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found Desdemona * in a dressing- nouvelle, which is unending, and gown. I hasten to say that she was wearies me,-there are
no words most amiable, and that the thing went either in English or French to say off very well-in tutti fiochi, in a how much. Disappointed compli. word. But I had been feverish the ments.
A. DE MUSSET." night before; and if I tell you this, madam, it is not that you may repeat His wrath at this ill-treatment it to my mother. Having, therefore, was not, however, of long duration. been feverish, I had clothed myself Pauline Garcia's talent and charm in fur-a certain fur with which you easily triumphed afresh over his are perhaps acquainted; and as it was very hot at Desdemona's, I naturally malleable heart. Soon his Paolita's grew still hotter. The heat was doing souvenir is mixed up again in its me good; there is no harm in that; turn with the recurrent domination but probably it showed in my looks. of the Princess, and the next letter Now there was present a Mr. Osborne, given betrays the fluctuations of wbo is, I believe, a pianist, but cer- this dual state of mind. It was adtainly an Englishman. Enveloped in dressed to Madame Jaubert at Vertbe most complimentary of compliments, some words of that devilish sailles, where she had gone to spend language' were exchanged between
a few days with her friend the PrinDesdemona and the islander. They cess de Belgiojoso, and is as folimagined I could not understand lows : them. Moreover, I was talking with the mamma. Now just imagine what I “I had begun a letter to you as believe-yes, archi-believe I caught follows: ‘Madam, I have absolutely flying! Two atrocious words (which nothing new to tell you, but I write nothing would ever induce me to re- merely because it shall not be said peat), in the way of a joke on the fur that you gave me your address, and and the heat. I did not let on I that I have not profited by it,' when understood; and no one had the right I learnt through the channel of my to say to me, as to Mithridate, 'Seig family that you were to return on neur, vous changez de visage;' but Sunday, and perceived that I was only fancy such a thing! Can you rather too late, as this was on Saturconceive the whole reverse of this day. A hundred and one thanks, in médaille ? + Whether I was right or the first place, for your kind envoi. wrong in my supposition, do you I shall never be able to tell you the realise the salt of this plaisanterie pleasure I feel wben I see a letter of played on me by my old enemy, fate? yours arrive, at breaking open the seal If I was not mistaken (and I feel and reading it with the certainty of quite sure I was not mistaken), you finding therein a word or two of real will understand all the good I derived friendship and some good news. from these two words without decen- When in the midst of my foolish life cy, nor pity (of my feverishness), and I read a letter of yours, I must somewhich were almost coarsely savage! what resemble à man poisoned by If I am mistaken, there is no way of asphalt and tobacco-smoke, who sudascertaining it—none ! And you denly entering a garden, should receive know me!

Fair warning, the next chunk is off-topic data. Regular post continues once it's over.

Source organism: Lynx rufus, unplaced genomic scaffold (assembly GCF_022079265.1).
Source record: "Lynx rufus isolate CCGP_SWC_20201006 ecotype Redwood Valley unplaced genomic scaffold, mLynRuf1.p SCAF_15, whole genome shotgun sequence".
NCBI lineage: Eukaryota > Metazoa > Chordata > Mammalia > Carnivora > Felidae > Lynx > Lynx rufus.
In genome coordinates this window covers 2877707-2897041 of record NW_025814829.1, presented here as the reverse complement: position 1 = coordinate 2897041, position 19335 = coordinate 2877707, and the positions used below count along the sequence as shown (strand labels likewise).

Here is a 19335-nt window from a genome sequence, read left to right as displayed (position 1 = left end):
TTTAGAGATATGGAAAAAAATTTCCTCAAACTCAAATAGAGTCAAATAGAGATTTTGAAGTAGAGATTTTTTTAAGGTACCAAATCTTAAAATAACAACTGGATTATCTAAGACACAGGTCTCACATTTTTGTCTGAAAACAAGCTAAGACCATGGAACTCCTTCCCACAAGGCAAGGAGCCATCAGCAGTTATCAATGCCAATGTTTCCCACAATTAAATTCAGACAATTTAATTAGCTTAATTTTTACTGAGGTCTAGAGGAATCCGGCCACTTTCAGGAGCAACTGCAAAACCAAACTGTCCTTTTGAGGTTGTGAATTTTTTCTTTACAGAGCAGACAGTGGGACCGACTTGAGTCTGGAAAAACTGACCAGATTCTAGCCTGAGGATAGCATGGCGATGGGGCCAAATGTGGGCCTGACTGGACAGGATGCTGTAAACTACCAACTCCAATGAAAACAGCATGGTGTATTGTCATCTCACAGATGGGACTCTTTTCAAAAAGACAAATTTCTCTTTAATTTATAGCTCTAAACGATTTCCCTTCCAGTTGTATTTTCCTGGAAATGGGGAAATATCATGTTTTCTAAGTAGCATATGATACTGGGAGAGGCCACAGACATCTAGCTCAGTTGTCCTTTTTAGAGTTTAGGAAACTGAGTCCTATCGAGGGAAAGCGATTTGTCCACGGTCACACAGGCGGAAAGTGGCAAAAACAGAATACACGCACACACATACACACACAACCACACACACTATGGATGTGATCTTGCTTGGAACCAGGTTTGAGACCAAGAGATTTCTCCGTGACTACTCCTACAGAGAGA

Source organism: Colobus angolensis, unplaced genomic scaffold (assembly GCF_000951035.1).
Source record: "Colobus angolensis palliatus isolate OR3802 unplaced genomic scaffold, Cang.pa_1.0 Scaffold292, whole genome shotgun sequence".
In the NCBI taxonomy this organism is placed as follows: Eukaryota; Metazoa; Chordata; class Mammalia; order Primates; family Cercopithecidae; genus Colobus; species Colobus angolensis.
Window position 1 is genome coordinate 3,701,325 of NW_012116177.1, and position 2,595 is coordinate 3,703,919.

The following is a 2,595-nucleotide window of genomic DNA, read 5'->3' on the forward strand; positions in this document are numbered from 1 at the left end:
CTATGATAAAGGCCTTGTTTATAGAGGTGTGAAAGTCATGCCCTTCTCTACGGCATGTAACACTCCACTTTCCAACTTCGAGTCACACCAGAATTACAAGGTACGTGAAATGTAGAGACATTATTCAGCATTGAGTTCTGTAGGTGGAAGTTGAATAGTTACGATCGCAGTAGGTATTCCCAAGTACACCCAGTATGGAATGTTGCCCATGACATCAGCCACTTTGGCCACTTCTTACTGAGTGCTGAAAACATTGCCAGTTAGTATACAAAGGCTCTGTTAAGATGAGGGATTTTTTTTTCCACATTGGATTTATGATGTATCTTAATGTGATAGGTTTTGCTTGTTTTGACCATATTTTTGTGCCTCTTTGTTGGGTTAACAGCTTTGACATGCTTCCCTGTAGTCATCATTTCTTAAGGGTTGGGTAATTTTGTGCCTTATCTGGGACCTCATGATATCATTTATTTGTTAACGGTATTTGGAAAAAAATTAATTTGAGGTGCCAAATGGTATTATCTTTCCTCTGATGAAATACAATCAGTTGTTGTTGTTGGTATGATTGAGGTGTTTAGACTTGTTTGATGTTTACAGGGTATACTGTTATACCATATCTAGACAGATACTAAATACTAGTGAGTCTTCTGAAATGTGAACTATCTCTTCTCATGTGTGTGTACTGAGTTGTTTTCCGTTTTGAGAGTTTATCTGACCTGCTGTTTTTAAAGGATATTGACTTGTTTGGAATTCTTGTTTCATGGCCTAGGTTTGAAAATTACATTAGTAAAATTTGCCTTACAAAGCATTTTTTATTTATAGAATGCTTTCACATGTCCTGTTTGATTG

now convinced. into his nostril a puff of wind full of As to the sorrow it may have caused the odour of roses ! me, I had already forgotten it' this “ And so she returns, and you also. evening after dinner; but I shall Consequently folk will be able to renever be face to face with the de- sume life in some measure. moiselle without .. the devil take "I should like to be able to say all strange tongues !
something in answer to your pretty “This is my tale. Ouf!
note on apparitions, but the light “I am continuing to polish off my blows dealt by your little hand are so
* Pauline Garcia, one of Musset's étoiles filantes. 7 "Le revers de la médaille” is a French saying for the unpleasant side of things